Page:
MINNEAPOLIS — The Twin Cities Pro-Am tipped off Saturday, featuring players from all over the world, ranging from high school to the NBA.
Tyus Jones, an Apple Valley alum now playing for the Memphis Grizzlies, has his own team in the league called Team Tyus, which features players from across the globe along with Tyus' brother, Tre Jones, with the San Antonio Spurs, Daniel Oturu with the Orlando Magic, and Theo John with the Timberwolves.
"Honestly, it's a lot of my friends," said Jones. "You've got a close-knit group, so it's a lot of friends, a few coaches from my AAU program, and then we recruit a couple different pieces that we feel like we need to fill out the team with."
Jones has been playing in the program for seven years and says as his career with basketball has evolved so have his goals with the annual summer league.
"It's something where, growing up, I was like, 'Man, I can't wait to play in the Pro-Am,'" said Jones. "I'm looking at the pro guys showing up, the overseas guys who are back in town now playing, and some of the college guys who are playing, that was just the coolest thing for me. For me, that's mainly the reason. I want to get out here and give the kids something to come out and watch. Other than that, trying to get something out of it. Trying to stay in shape, get some good runs in, and these are the best players in the state."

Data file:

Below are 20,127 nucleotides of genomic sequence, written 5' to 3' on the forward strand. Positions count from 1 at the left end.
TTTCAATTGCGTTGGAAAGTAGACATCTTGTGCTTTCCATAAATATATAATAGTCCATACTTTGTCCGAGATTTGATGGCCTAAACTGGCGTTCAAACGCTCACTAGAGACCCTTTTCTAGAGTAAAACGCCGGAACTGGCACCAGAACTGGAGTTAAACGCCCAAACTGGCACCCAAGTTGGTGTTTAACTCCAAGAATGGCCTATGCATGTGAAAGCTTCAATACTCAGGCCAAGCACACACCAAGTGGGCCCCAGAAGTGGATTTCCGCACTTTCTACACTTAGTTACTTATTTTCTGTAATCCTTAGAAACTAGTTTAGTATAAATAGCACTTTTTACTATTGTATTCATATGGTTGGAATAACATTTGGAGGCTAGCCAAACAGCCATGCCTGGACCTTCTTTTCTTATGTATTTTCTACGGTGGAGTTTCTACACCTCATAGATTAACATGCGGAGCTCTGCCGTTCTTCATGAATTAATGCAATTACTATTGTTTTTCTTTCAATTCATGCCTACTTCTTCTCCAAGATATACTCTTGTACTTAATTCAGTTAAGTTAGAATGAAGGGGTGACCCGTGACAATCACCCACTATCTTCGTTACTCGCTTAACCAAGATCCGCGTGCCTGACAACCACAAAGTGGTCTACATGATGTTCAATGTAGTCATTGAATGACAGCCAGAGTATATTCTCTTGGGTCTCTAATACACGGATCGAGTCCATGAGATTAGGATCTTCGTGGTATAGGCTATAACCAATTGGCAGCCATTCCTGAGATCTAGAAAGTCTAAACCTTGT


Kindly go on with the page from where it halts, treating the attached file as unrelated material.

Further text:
Jones adds participating in the pro-am offers a unique experience, specifically for some of the younger guys.
"Any chance some college guys, even high school guys can get in the gym and be around them, that's life changing for them," said Jones. "You can learn so much from that, from those little experiences. You may not think it's much, but it makes a difference. For me, that's what I try to mix. I try to get a few young guys on our team who are thirsty to learn, thirsty to be around other pros and guys who have been there and done that before."
With the talent being pumped out of Minnesota on the hardwood, Jones says the pro-am only helps grow the game in the Twin Cities.
"It's continuing to get better," he said. "I think Minnesota basketball is super slept on, but we produce tons of talent each and every year, especially the last 10, 12 years. When we can get the majority of that talent back in one gym, it gives the state something to come out and watch. Other players, we like to see each other's success. We like to get in the gym and push each other and play and get something out of it as well. That's mainly what this is about."
The league runs through the second week of August, with the playoffs starting Aug. 6.
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